Lessons from the canadanish experience
This presentation is the property of its rightful owner.
Sponsored Links
1 / 18

Lessons from the “Canadanish” experience PowerPoint PPT Presentation


  • 32 Views
  • Uploaded on
  • Presentation posted in: General

Lessons from the “Canadanish” experience. Lieven Annemans. Universiteit Gent, VUB. Content. Recommendations for improved health (care) policy (VGR) Similarities and differences with Can/Den Towards a blueprint for a Flemish health system Objections against decentralization Final thoughts.

Download Presentation

Lessons from the “Canadanish” experience

An Image/Link below is provided (as is) to download presentation

Download Policy: Content on the Website is provided to you AS IS for your information and personal use and may not be sold / licensed / shared on other websites without getting consent from its author.While downloading, if for some reason you are not able to download a presentation, the publisher may have deleted the file from their server.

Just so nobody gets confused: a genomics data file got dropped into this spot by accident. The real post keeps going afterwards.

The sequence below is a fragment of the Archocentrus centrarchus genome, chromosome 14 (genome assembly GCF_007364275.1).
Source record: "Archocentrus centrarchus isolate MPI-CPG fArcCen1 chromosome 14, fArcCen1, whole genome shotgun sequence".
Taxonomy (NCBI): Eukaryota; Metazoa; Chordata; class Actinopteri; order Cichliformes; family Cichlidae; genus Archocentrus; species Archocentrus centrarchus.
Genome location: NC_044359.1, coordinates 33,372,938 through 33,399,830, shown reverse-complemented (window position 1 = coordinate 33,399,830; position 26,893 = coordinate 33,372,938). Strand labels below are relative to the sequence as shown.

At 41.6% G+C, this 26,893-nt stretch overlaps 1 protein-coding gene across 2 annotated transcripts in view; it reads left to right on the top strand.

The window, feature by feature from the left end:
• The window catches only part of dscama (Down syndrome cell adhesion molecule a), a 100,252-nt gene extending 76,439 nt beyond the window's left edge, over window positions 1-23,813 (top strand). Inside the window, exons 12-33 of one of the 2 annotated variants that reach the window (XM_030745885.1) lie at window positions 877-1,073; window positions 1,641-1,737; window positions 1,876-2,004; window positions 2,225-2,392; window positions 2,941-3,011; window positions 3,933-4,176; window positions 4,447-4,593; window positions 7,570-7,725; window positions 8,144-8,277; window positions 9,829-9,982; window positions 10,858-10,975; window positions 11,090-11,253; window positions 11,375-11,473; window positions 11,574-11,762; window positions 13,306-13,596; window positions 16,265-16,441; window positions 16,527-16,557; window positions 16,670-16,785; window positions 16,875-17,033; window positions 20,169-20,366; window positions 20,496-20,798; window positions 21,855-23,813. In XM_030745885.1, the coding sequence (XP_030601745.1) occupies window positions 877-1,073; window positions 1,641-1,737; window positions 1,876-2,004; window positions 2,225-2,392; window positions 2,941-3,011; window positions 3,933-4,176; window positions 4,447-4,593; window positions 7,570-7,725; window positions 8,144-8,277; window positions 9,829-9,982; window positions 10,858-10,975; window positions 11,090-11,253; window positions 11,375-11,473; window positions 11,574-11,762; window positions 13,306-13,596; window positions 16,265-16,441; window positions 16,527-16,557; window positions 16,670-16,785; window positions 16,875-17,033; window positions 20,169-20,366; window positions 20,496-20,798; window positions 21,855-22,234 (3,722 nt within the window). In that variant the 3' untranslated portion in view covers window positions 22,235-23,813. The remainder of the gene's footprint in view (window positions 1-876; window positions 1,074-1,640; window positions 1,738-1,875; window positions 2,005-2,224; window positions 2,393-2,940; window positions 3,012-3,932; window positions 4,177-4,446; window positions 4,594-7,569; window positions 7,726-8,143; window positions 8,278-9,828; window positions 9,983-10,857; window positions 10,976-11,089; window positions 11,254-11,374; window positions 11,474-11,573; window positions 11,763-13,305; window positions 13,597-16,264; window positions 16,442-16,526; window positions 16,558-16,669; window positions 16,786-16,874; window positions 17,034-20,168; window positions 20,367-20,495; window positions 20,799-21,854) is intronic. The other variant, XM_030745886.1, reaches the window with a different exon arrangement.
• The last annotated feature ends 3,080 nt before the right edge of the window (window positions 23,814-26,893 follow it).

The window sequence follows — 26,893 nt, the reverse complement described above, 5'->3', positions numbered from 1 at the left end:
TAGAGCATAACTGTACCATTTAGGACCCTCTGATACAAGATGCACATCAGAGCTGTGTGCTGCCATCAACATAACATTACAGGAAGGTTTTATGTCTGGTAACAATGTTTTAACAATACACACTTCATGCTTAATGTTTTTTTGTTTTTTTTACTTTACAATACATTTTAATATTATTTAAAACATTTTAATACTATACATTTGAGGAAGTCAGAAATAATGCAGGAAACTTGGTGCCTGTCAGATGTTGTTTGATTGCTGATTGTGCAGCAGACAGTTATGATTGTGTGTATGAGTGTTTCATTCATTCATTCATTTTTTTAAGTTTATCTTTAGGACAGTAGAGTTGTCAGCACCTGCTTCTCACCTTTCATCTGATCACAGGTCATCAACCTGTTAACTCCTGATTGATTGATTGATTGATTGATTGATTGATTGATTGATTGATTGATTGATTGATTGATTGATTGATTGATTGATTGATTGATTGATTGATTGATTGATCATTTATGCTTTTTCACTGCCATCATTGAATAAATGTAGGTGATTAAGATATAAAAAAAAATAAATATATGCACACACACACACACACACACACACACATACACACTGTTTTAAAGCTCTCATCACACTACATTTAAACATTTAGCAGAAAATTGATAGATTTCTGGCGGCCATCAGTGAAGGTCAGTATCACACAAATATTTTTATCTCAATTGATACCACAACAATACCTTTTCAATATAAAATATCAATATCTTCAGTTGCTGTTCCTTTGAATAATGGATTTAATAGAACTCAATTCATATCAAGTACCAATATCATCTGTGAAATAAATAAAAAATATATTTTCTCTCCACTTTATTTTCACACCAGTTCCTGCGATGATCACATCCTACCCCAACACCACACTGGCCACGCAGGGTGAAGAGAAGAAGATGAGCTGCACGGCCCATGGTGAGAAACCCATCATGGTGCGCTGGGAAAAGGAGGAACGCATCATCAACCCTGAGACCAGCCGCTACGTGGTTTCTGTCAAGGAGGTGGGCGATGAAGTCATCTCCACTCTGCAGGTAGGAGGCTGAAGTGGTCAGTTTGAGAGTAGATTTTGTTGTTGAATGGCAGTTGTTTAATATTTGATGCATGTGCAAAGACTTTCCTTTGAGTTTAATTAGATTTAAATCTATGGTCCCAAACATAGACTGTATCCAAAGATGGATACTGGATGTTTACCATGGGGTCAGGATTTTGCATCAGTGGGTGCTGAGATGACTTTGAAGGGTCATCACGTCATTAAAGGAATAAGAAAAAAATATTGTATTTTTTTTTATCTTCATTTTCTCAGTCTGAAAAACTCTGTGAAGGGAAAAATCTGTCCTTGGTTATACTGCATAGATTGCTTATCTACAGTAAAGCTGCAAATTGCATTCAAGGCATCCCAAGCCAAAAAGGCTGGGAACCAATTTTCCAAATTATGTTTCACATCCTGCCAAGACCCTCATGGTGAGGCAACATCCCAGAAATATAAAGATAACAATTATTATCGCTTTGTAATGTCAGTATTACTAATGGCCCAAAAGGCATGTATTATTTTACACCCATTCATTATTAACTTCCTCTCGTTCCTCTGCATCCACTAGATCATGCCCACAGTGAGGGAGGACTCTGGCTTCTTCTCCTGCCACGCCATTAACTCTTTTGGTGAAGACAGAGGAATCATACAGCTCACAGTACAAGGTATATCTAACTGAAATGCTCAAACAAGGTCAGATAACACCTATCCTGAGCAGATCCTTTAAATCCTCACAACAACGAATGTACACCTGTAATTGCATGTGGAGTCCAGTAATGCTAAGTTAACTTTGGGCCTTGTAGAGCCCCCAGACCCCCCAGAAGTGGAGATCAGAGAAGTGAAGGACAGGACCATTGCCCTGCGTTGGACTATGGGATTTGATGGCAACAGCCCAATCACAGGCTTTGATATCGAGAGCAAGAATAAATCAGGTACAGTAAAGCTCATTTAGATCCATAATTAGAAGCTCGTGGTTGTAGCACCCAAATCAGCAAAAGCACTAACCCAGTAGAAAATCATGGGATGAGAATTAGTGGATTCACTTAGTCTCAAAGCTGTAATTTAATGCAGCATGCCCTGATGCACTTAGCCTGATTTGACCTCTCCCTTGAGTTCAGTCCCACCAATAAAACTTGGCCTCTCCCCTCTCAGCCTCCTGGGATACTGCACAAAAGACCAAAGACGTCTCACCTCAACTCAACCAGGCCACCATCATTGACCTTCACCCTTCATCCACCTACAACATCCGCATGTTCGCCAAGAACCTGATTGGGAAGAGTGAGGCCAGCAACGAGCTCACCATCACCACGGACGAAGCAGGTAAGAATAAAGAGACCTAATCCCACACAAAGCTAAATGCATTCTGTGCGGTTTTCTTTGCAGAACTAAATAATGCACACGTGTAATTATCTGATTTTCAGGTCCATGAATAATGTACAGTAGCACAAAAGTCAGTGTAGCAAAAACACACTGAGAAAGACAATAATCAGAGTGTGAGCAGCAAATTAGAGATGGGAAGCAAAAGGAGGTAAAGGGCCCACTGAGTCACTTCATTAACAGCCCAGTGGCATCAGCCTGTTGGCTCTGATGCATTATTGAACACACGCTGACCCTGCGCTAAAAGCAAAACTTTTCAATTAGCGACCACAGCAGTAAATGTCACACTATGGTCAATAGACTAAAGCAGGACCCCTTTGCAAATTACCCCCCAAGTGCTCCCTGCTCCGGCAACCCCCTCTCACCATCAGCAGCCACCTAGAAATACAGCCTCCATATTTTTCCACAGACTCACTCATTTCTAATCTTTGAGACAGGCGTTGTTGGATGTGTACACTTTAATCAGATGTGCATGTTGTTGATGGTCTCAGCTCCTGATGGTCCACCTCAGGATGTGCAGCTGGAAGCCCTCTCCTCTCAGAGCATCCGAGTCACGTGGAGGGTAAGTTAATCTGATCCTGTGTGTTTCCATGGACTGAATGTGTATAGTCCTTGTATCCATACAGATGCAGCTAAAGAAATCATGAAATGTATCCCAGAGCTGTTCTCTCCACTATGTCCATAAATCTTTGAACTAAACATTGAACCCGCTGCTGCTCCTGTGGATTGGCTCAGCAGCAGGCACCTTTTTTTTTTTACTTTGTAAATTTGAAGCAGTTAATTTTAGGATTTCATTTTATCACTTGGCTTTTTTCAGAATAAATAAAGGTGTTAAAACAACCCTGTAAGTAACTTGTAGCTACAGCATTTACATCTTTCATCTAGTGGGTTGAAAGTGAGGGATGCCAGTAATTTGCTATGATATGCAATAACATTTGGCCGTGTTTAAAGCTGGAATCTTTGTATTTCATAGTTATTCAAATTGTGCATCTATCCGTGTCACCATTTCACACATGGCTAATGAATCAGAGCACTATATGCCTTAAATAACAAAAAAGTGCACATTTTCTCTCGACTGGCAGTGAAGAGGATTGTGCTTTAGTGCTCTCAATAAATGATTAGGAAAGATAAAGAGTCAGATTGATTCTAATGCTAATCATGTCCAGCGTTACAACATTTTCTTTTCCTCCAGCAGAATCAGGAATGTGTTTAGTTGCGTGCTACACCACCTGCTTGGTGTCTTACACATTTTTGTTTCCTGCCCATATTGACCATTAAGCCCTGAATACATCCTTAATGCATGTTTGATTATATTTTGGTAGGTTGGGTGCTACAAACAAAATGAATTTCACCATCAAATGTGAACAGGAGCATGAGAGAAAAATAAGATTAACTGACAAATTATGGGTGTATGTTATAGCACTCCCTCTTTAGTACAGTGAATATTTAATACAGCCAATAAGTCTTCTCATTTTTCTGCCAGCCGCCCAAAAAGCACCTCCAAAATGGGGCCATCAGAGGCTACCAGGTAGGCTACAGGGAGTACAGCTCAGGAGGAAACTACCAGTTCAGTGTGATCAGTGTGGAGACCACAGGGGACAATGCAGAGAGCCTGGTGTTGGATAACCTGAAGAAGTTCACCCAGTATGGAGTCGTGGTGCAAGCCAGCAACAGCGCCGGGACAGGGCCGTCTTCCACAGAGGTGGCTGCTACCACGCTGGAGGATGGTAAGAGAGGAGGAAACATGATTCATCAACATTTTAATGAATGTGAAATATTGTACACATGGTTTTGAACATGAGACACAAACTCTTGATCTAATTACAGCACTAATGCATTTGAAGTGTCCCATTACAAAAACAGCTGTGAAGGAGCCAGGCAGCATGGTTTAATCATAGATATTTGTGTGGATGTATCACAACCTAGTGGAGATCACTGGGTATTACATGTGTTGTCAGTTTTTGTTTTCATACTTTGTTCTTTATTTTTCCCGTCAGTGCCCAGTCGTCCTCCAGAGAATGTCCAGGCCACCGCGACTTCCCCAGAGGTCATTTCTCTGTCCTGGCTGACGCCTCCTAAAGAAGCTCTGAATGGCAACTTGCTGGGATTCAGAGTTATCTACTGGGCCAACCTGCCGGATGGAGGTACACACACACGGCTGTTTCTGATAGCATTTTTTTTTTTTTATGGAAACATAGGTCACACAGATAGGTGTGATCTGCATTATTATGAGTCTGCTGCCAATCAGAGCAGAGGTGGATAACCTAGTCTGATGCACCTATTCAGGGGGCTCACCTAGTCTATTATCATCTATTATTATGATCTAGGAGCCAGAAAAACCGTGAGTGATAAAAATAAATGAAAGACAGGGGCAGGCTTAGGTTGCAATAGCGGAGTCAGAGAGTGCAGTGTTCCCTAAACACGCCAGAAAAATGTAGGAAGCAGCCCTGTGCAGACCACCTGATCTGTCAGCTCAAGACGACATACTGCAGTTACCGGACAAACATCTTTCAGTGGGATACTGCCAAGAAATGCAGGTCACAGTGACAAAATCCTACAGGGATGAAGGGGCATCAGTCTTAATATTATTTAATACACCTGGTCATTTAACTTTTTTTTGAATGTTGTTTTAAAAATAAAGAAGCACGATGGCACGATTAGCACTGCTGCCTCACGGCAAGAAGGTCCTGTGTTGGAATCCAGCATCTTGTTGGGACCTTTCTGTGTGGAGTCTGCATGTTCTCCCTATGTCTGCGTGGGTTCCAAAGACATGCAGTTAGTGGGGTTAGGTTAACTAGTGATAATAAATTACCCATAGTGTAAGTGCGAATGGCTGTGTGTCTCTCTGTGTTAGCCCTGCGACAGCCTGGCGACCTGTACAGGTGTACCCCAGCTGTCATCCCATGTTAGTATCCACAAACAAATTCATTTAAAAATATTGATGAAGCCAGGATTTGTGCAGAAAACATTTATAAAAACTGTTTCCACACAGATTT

- - - - - - - - - - - - - - - - - - - - - - - - - - E N D - - - - - - - - - - - - - - - - - - - - - - - - - -

Presentation Transcript


Lessons from the canadanish experience

Lessons from the “Canadanish” experience

Lieven Annemans

Universiteit Gent, VUB


Content

Content

  • Recommendations for improved health (care) policy (VGR)

  • Similarities and differences with Can/Den

  • Towards a blueprint for a Flemish health system

  • Objections against decentralization

  • Final thoughts


Recommendations for health care policy

Recommendations for health (care) policy

  • Setting health objectives

    • According to population needs

  • Increase focus on prevention

  • Revise the way health care providers are paid: mix of payment

    • per practice, per patient, per service, for quality

  • Improve cost-effectiveness of interventions in health

  • Better alignment (between prevention and cure; between health and social services, between health and socio-economic status,...)

  • Adapt education of health care providers to societal challenges

VGR , 2006


Recommendations for health care policy1